On Friday morning, I left my flat at 5.15am, which was, for me at least, absurdly early for a weekend morning. Sheikh Zayed Road was deserted, it was still dark (not to mention cold) outside and I was feeling vaguely nauseous. I forced myself to eat a banana and drink some water, while wondering why I wasn't still in bed.
Walking around the back of Dubai Mall and taking in the stillness of the Dubai Lake, the sheer emptiness of an area that teems with people during the day, and the skyline, which for the first time ever looked sleepy, it began to make sense.
An hour or so later, just before the 2012 Dubai Marathon began, the atmosphere couldn't have been more different; the sun rose, the crowd grew and so did the tension and excitement levels.
As the first of the super-fit professional runners took off at a staggeringly fast pace (19+k/ph for two hours), a spontaneous cheer rang out among the crowd and my friend and I smiled as we shuffled our way forward to begin the far less daunting 10K race.
A kilometre or two in, I began to think that this was really quite special. For me at least, running is a very solitary pastime - you battle with yourself to pick up the pace, cover the extra distance, keep ploughing on when your muscles are begging you to stop. While it affords you ample time for thinking and I find it an excellent way to clear my head, it can be quite lonely.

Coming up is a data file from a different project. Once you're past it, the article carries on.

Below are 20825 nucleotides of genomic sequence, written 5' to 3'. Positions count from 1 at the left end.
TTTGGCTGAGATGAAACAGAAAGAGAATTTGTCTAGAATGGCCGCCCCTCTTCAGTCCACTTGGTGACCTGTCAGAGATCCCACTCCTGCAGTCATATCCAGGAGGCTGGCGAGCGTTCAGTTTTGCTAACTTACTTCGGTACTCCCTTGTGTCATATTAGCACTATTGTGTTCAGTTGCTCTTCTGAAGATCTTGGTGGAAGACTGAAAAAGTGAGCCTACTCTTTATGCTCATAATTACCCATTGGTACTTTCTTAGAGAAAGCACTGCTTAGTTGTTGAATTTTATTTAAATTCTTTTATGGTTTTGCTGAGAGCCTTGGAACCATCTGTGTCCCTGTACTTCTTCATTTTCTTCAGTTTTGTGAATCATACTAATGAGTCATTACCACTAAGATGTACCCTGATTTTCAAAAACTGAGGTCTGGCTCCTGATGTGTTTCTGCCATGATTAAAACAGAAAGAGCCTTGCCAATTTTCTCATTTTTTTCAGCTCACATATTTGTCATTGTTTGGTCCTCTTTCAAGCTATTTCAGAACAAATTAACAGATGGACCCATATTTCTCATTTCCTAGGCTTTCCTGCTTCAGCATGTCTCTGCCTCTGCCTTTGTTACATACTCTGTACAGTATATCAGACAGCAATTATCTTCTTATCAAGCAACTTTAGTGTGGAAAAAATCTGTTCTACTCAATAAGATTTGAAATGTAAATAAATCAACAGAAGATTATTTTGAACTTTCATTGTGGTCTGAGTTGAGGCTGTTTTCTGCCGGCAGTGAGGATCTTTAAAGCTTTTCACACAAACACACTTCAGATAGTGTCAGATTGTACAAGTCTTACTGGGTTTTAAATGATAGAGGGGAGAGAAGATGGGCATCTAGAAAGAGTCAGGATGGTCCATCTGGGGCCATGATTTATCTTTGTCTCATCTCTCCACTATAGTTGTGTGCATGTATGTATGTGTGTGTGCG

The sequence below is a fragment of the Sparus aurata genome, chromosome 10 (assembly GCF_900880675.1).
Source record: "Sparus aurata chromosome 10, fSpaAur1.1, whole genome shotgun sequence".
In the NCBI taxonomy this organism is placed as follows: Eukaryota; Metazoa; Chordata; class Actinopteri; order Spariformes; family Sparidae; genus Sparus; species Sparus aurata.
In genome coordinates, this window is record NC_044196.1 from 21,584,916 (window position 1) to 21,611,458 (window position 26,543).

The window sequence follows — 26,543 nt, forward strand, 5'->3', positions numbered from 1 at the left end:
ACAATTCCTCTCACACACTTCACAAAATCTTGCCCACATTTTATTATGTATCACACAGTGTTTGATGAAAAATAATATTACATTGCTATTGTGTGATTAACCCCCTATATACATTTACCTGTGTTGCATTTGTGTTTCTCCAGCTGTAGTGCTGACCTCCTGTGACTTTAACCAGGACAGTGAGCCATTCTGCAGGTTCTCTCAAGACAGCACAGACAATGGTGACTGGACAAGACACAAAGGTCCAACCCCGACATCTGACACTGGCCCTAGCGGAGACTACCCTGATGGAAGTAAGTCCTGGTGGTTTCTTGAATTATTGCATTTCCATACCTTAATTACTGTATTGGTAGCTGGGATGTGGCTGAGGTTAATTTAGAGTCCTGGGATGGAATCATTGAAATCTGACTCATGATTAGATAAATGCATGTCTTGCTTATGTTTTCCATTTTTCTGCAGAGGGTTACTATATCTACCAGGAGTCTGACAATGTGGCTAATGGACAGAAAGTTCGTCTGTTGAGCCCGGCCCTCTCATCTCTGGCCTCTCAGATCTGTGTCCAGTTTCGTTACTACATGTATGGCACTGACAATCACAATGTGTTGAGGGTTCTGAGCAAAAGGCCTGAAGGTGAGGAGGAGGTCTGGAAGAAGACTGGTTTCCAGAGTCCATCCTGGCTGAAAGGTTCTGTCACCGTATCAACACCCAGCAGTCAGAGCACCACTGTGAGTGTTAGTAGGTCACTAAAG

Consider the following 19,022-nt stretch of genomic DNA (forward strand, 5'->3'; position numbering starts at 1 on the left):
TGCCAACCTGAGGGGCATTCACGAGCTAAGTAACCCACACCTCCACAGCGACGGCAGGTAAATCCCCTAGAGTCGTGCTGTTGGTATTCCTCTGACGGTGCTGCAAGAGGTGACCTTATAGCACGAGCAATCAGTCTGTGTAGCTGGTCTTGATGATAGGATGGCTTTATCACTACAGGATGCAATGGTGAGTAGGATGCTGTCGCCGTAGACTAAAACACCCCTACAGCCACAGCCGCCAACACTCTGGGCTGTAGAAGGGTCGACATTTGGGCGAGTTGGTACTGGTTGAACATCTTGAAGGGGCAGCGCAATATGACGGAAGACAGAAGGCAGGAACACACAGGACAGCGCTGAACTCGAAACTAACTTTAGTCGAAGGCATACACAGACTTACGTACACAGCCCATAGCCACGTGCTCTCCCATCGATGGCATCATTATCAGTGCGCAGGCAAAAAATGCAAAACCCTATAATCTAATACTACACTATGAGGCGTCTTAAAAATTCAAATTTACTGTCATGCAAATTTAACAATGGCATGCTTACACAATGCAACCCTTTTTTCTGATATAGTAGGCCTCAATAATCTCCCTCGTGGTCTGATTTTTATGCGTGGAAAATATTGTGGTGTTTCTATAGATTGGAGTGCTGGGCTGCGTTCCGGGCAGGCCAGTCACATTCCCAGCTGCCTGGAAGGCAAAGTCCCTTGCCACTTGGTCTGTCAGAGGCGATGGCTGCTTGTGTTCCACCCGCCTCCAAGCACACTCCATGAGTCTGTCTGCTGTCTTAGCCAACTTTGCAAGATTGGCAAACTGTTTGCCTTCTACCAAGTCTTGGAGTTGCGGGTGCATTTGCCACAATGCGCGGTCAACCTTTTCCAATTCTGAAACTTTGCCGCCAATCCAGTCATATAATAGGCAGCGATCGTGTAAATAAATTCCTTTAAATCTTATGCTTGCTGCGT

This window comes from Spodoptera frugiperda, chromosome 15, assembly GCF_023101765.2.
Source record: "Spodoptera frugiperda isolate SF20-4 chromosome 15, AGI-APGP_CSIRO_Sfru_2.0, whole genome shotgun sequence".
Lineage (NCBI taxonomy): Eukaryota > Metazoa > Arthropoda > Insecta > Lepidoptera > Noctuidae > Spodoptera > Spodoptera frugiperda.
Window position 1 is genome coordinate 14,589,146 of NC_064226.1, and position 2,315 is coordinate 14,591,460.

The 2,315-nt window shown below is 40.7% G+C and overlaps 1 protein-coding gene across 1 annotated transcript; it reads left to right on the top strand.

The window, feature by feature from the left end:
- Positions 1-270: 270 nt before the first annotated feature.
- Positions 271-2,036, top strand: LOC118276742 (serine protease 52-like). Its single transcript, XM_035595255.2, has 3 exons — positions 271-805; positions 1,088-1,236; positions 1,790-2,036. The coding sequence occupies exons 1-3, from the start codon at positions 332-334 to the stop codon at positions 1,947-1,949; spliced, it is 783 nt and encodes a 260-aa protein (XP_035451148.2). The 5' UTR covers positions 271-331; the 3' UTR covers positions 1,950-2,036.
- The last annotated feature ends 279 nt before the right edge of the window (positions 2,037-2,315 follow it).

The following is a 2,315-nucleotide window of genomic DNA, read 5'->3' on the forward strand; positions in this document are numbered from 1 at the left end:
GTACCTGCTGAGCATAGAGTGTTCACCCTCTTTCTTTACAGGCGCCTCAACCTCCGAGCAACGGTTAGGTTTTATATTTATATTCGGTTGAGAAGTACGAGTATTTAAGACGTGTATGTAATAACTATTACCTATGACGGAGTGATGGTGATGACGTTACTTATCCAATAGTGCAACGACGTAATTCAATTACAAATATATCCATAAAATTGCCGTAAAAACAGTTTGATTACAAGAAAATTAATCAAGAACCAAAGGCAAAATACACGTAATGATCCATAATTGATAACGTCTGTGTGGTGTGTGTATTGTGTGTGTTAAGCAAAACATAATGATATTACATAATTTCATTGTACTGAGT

The other morning, though, the camaraderie among the participants pounding the pavement out towards Emirates Towers was enough to strike a chord with even the most hardened of cynics. And I'm sentimental to a fault, so it was goosebumps aplenty for runner number 9591.
Competitors were clapping and cheering each other on, grinning through gritted teeth as they passed another marker point and sharing bottles of water handed out by volunteers. People on their way to work paused to shout words of encouragement and offer the occasional chewy sweet.
At the finish line, the sense of collective achievement was huge; red-faced runners milled about clutching their medals, gulping water, taking pictures and chatting away unselfconsciously to strangers.
All of which has made me think; if the reaction is this special when running 10k, imagine the euphoria of completing a marathon. I've run a few half-marathons in the past and have always wanted to complete the full 42 kilometres. So there you go, it's in writing now - I'll let you know how I get on this time next year.